Testing web applications

I've recently been assigned to develop automated tests for our main web application. The idea is basically to speed up the process of accepting new releases and avoid allowing new features to break old ones.


Our first step was to build a minimum viable product, that is, a full working test that assumed the user would always take a straightforward path inputting only valid values.

We built it using Node.js and Puppeteer. It took us about a week and we learned quite a few lessons that we were able to use when building our testing tool.

Lessons from the MVP:

I really enjoyed working with Puppeteer. In several opportunities it was necessary to send javascript to be executed within the browser. The fact that the whole test was written in Javascript was quite helpful. Some other advantages were: I was already familiar with node and javascript, I could easily use command line tools that I am familiar with and the Vim text editor.

The downside was that the company we hired to develop the tests wouldn't work with Puppeteer. The contract was in their side on this. If we wanted to share our test code with them, we would need to adopt their technology, that is Java and Selenium.

Recreating the MVP with Java

I actually enjoyed the fact that I now had to work with Java. It is a language I had never had much interest in ― not even when my brother and I decided to build Android apps (we chose Python with Kivy back than). Now that my main job was requiring me to work with Java I had the perfect opportunity and incentive to learn a new language.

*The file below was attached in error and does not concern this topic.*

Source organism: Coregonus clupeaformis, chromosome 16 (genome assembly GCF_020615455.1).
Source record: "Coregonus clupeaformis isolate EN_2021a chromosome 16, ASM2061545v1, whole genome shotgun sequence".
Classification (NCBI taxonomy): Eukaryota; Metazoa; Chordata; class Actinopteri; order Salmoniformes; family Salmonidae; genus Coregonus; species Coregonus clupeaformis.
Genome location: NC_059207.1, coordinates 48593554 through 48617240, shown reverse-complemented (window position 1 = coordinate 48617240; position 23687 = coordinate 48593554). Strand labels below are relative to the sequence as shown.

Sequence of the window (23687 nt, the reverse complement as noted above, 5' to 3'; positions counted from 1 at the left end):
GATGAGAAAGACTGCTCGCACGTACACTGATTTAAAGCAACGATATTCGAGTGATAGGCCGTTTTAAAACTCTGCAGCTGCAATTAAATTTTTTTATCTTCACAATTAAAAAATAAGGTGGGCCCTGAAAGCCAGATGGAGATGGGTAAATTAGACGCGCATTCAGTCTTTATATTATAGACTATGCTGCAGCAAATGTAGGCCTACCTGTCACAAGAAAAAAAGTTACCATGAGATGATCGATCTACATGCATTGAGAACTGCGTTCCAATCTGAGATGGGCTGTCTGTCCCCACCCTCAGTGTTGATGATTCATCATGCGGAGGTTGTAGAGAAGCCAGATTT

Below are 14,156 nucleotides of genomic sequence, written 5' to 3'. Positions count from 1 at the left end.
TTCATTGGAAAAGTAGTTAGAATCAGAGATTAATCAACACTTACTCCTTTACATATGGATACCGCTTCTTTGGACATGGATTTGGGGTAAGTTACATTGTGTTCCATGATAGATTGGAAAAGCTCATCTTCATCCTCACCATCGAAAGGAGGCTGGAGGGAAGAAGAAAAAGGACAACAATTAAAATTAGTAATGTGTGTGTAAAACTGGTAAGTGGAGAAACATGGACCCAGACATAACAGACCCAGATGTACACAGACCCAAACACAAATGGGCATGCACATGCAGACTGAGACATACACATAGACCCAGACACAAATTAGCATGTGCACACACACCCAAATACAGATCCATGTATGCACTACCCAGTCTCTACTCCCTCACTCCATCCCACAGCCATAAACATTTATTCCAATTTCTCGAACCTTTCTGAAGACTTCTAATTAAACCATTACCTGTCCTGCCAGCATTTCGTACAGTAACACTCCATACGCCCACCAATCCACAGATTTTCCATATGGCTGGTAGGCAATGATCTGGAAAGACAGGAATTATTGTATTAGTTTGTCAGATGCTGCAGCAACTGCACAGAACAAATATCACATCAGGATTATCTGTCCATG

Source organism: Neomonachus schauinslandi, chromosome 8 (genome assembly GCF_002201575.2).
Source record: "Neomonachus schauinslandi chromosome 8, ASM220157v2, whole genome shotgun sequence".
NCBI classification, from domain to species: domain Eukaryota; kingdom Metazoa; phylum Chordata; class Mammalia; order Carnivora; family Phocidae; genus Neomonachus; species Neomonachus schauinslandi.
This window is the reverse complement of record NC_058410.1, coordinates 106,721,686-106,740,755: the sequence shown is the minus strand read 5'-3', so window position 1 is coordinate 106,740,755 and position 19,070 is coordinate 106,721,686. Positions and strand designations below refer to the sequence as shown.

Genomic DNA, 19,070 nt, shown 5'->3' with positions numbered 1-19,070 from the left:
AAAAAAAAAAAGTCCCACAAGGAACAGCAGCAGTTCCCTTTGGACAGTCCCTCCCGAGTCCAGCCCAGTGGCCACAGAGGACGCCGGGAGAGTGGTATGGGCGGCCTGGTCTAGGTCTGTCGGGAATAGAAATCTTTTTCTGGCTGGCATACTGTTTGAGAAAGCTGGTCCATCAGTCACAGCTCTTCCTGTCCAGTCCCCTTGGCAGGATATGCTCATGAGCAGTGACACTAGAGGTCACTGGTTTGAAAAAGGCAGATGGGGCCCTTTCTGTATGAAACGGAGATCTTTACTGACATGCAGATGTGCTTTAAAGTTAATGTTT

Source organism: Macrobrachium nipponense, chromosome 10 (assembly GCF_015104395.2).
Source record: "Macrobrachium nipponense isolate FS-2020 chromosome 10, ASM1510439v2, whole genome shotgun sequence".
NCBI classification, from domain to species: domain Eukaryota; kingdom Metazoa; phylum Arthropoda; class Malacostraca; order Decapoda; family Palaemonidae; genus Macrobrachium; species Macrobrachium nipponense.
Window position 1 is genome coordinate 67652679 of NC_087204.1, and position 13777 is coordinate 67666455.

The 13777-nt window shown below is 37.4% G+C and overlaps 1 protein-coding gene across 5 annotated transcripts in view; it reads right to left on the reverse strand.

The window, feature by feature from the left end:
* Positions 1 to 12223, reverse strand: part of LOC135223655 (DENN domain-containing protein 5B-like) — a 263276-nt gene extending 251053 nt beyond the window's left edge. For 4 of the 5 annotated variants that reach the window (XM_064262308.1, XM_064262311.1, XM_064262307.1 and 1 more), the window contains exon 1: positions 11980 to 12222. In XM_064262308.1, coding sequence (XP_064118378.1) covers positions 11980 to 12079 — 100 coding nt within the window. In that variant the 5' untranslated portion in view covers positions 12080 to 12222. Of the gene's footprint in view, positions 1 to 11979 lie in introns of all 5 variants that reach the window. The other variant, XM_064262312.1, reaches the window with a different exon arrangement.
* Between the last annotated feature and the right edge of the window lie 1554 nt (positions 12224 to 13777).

For me the worst part of Java until now is that I still cannot work with Vim. I'm aware there are Java developers that use Vim, but it is quite hard to find references that would help you on this. I had never used an IDE before. I worked with Python, PHP, JavaScript, Go, Shell Script and even QlikView Script and yet I've always could easily use vim.

Now I had a different situation. I had a deadline, a different language with a community that seems to be completely dependent on their IDEs of choice. I ended up installing several of them, enabling their Vim plugins. When I thought I was familiar enough I tried turning back to vim, but it turns out I wasn't familiar enough.

It took me a whole other week to rebuild the MVP with Java and I am pretty sure it is a much worse code.

Building the testing suite

Abstracting Selenium

Our first step to improve our test code was to create our own abstraction layer for Selenium.

We created simplified versions of the actions we commonly used and avoided invoking Selenium directly from the tests.

The idea was that we could use something like this in our code:

      Browser b = new Browser();
      Page p = new Page();
      b.click(page.calendar.day(3, 5));

Separating the script from the page description

It seemed reasonable from the start to separate the procedural section of the code from the page description section. The page description ought to be reused in several tests. At first we thought we would have some classes holding a bunch of CSS selectors that would be consumed by the tests. We called these page description classes Pages. The fact is that many selectors would be used a single time and moving them to the Page classes seemed to be a waste of time. So we tried to create these Pages a little smarter: they would be collection of components.

The components were basically collections of selectors and selector templates that could be reused within several tests in the same Page.

Let's consider a quick example: a calendar. A calendar would have a main selector, a selector for the next month and previous month, and a selector builder that would return the selector for a day.

The idea is that the test may invoke a method that would look like something like this:

      Page p = new Page();